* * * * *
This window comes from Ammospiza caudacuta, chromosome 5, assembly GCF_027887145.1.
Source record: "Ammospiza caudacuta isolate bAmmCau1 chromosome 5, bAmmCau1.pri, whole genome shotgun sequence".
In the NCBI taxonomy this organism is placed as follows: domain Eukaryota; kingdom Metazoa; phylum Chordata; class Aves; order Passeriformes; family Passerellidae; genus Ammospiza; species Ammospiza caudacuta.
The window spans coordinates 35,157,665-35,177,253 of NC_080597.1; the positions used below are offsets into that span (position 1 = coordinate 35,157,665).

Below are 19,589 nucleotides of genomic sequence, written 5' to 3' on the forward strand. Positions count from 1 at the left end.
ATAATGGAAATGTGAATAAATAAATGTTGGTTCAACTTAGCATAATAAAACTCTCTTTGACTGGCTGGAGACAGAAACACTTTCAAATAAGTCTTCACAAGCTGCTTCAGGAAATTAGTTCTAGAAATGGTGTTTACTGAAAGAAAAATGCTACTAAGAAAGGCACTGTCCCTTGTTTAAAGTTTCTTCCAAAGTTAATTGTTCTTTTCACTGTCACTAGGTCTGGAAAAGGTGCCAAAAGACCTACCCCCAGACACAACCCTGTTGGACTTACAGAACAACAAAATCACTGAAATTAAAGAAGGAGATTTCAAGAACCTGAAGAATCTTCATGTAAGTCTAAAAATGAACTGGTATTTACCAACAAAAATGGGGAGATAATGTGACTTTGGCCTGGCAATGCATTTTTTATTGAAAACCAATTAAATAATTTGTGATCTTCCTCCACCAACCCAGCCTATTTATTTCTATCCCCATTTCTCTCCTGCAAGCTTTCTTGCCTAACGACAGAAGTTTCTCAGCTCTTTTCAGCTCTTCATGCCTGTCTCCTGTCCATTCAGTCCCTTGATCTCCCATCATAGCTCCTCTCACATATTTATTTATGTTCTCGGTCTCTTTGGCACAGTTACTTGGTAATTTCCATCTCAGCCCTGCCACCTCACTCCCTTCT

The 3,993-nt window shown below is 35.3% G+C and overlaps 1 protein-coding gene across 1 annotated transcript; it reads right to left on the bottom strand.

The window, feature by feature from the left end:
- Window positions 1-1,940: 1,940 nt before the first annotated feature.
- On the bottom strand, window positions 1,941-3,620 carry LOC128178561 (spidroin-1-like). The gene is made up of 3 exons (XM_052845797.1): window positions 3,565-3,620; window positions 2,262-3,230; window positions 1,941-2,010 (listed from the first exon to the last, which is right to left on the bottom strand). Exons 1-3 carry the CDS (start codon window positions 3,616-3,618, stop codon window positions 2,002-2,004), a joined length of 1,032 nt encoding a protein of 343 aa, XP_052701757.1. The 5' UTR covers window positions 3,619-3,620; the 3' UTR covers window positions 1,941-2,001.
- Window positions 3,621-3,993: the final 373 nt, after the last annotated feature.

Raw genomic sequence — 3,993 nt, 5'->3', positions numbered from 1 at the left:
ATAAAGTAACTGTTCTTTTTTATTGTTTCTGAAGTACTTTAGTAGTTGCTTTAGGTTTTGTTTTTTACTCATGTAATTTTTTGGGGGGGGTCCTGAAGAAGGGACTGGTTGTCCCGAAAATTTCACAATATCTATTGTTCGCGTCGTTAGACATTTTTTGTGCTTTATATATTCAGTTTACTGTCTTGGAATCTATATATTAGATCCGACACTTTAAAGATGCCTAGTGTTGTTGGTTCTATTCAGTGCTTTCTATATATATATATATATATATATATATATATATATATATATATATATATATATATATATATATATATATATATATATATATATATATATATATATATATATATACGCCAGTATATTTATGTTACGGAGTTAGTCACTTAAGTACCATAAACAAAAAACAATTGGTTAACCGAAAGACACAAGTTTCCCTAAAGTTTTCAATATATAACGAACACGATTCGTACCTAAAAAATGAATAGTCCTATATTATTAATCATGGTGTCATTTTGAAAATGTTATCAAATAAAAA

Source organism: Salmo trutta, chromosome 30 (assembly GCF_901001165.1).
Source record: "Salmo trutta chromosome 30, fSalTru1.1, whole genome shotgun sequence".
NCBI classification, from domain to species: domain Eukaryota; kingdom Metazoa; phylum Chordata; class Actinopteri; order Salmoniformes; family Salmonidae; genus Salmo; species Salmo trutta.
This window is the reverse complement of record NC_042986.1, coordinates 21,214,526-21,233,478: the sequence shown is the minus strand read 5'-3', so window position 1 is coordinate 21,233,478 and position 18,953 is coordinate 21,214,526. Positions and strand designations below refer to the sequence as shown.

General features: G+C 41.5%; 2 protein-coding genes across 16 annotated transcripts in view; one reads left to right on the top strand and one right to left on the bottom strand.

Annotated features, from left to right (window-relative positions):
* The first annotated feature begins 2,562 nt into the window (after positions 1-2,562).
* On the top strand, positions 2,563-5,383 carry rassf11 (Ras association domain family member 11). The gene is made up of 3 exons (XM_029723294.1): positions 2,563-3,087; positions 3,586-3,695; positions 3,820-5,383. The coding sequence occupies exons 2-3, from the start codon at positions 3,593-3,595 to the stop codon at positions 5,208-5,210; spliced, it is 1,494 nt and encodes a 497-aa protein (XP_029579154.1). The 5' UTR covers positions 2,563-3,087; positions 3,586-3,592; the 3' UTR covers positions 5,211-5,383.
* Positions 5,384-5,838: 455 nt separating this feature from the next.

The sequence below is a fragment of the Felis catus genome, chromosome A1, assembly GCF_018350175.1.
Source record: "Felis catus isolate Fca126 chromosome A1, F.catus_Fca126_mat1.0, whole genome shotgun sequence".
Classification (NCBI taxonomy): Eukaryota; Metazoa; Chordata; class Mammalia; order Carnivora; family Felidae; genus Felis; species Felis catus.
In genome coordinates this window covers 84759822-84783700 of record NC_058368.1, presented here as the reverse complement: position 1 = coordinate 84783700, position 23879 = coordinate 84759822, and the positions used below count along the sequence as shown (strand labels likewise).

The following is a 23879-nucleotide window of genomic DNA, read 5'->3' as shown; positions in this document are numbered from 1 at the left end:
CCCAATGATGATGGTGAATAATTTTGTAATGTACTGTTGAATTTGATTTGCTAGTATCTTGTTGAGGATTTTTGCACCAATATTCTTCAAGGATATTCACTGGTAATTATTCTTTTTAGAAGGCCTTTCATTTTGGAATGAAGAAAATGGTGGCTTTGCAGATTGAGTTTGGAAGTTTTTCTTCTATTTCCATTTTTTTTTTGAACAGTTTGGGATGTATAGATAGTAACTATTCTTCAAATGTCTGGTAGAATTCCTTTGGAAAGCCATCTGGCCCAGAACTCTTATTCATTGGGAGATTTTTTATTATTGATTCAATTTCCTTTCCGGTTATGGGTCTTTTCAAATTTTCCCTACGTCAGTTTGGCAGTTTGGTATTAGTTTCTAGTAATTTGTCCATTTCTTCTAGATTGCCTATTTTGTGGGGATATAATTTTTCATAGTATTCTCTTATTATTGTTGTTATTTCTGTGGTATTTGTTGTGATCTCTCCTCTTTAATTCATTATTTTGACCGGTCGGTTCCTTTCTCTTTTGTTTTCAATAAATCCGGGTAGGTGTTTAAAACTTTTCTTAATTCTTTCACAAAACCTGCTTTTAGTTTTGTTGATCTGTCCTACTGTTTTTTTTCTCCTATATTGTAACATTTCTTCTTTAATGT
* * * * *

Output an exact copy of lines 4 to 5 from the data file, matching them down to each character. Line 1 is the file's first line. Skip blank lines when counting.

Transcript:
The window spans coordinates 35,157,665-35,177,253 of NC_080597.1; the positions used below are offsets into that span (position 1 = coordinate 35,157,665).

Below are 19,589 nucleotides of genomic sequence, written 5' to 3' on the forward strand. Positions count from 1 at the left end.